111. Learned Advocate General was at pains to point out that the said ruling of the speaker is not now effective in as much as the decision has been taken by the House itself in the matter of expulsion. Therefore, according to the learned Advocate General it was not necessary to go into the merits of the challenge made to the ruling of the Speaker dated 24-11-086. An English translation of the proceedings of the Assembly relating to the resolution of expulsion has-been produced before us. The proceedings show that on 22 -12-1986 the Speaker observed “My ruling of the 24th May also be included in your resolution and got it passed by the House”. It may be pointed out that the original resolution of expulsion related only to three members and the seven members of the Assembly who were declared disqualified by the Speaker in the ruling dated 24-11–1986 were not the persons referred to in the original resolution of expulsion in the proceedings dated 22-12 -1986. It appears that the Leader of the House addressing the Speaker said : “Therefore, if you reconsider and leave the entire matter relating to all the ten persons to the decision of the House, it will lead to a healthy situation where the House itself can take a decision.” To this the speaker replied: “You can include them and get comprehensive resolution passed. Seven members were dealt with earlier and now these are three members. The resolution can cover all the ten member5”. It was on this statement that the Leader of the House stated “I am including these seven persons also in this resolution”. The Speaker clarified that it was not his intention to invoke Art. 191 or 192 of the Constitution. In the course of the debate, the Leader of the House observed as follows: – “Mr. Speaker, Sir, on my request that your ruling be reconsidered, you have observed that the matter can be taken up by the House itself. Consequently, the ruling given by the Hon. Speaker on that day gets rescinded. Therefore, what is now before the House relates to the ten persons and the portions of that ruling stands cancelled.” To this the Speaker replied: ‘ “You tell me that I can exercise my power. After the discussion, I took a decision. Now that you speak in a different-way, I have left it to the decision of the Ho use. If it is my , decision, it can -always be seen. I have left it to the decision of the House.” After some debate, the Leader of the House redirected; “Mr. Speaker, Sir, the, ruling has been left to the House itself for reconsideration. Accepting that, I move the following alternative resolution”. The proceedings therefore clearly indicate that the House has treated the ruling of the Speaker as having been rescinded and it therefore appears to us that the said ruling has cease to be effective, The fact is that seven persons who have been named by the Speaker as having lost their eligibility and had become disqualified to continue as members of the House were really expelled by the resolution of expulsion and it is therefore futile to contend that the ruling of the Speaker still is operative. It is unthinkable; that any person could get expelled twice over from the House for the same conduct and the fact that the House has passed the resolution of expulsion meant that the operative resolution is the resolution of the House. It is therefore not necessary to grant the declaration sought by the two petitioners that the said ruling of the Speaker is inoperative.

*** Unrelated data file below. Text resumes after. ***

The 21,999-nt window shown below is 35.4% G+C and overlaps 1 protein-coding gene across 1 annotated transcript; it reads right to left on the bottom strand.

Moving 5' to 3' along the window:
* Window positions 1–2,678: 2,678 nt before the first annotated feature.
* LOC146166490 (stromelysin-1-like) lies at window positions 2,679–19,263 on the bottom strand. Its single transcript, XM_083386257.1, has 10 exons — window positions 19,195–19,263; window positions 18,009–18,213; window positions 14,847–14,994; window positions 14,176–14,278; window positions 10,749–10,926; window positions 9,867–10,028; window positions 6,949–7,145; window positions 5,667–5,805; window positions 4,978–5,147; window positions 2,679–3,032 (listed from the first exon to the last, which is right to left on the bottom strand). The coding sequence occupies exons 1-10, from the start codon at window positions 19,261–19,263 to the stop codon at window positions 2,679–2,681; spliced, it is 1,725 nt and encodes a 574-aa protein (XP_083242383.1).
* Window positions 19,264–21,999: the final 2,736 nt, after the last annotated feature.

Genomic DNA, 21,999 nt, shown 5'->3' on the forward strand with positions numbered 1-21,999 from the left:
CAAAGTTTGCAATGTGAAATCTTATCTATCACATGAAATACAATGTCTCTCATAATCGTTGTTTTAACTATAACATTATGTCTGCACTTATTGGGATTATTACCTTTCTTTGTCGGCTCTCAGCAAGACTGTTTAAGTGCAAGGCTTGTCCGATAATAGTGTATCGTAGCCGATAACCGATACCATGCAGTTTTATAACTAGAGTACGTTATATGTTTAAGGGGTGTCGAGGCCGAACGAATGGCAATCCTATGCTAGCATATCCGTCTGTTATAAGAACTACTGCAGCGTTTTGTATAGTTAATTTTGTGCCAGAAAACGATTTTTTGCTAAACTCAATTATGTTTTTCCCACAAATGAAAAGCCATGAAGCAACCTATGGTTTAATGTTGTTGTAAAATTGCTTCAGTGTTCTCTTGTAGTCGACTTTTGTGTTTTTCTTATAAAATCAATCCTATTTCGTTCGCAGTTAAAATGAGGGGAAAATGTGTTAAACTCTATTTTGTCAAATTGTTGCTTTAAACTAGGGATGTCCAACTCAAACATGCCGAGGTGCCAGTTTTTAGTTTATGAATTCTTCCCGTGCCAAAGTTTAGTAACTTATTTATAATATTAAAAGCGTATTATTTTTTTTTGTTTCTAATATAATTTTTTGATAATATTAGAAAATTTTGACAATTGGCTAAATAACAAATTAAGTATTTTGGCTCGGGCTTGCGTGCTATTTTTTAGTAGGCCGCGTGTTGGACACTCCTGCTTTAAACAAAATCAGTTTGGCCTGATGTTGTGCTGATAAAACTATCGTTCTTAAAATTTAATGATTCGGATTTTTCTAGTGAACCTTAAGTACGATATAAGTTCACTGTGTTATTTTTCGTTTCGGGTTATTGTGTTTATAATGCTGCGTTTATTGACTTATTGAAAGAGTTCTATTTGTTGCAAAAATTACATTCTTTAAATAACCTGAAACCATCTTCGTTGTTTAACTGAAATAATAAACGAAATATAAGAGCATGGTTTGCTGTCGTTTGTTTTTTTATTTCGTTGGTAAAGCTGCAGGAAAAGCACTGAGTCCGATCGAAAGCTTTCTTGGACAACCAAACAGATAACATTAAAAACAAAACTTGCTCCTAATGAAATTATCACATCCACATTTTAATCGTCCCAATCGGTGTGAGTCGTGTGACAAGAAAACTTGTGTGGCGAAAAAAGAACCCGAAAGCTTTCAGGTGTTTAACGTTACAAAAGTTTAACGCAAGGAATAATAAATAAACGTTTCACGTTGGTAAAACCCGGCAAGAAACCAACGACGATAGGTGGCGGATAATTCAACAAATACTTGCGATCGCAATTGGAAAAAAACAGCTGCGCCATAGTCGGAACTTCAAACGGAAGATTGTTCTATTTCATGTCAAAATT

112. We would summarige our conclusions in the form of the following propositions